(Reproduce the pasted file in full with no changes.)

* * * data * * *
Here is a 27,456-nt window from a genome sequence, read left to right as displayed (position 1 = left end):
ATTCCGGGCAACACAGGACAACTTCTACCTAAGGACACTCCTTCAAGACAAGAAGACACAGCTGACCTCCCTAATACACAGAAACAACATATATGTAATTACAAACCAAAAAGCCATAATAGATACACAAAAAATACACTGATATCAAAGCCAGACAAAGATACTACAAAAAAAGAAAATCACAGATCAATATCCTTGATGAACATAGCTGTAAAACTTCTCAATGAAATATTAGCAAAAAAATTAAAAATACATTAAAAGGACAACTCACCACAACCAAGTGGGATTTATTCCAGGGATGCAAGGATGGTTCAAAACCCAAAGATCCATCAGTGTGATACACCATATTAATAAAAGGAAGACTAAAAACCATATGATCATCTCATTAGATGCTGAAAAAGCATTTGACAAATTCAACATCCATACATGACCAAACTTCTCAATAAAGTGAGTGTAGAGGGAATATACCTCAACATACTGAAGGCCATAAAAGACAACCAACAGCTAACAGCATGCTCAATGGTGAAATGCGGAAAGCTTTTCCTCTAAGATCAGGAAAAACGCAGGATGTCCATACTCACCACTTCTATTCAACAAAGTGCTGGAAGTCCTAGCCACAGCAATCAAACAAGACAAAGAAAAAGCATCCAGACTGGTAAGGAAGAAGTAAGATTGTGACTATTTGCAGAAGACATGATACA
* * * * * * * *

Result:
Here is a 27,456-nt window from a genome sequence, read left to right as displayed (position 1 = left end):
ATTCCGGGCAACACAGGACAACTTCTACCTAAGGACACTCCTTCAAGACAAGAAGACACAGCTGACCTCCCTAATACACAGAAACAACATATATGTAATTACAAACCAAAAAGCCATAATAGATACACAAAAAATACACTGATATCAAAGCCAGACAAAGATACTACAAAAAAAGAAAATCACAGATCAATATCCTTGATGAACATAGCTGTAAAACTTCTCAATGAAATATTAGCAAAAAAATTAAAAATACATTAAAAGGACAACTCACCACAACCAAGTGGGATTTATTCCAGGGATGCAAGGATGGTTCAAAACCCAAAGATCCATCAGTGTGATACACCATATTAATAAAAGGAAGACTAAAAACCATATGATCATCTCATTAGATGCTGAAAAAGCATTTGACAAATTCAACATCCATACATGACCAAACTTCTCAATAAAGTGAGTGTAGAGGGAATATACCTCAACATACTGAAGGCCATAAAAGACAACCAACAGCTAACAGCATGCTCAATGGTGAAATGCGGAAAGCTTTTCCTCTAAGATCAGGAAAAACGCAGGATGTCCATACTCACCACTTCTATTCAACAAAGTGCTGGAAGTCCTAGCCACAGCAATCAAACAAGACAAAGAAAAAGCATCCAGACTGGTAAGGAAGAAGTAAGATTGTGACTATTTGCAGAAGACATGATACA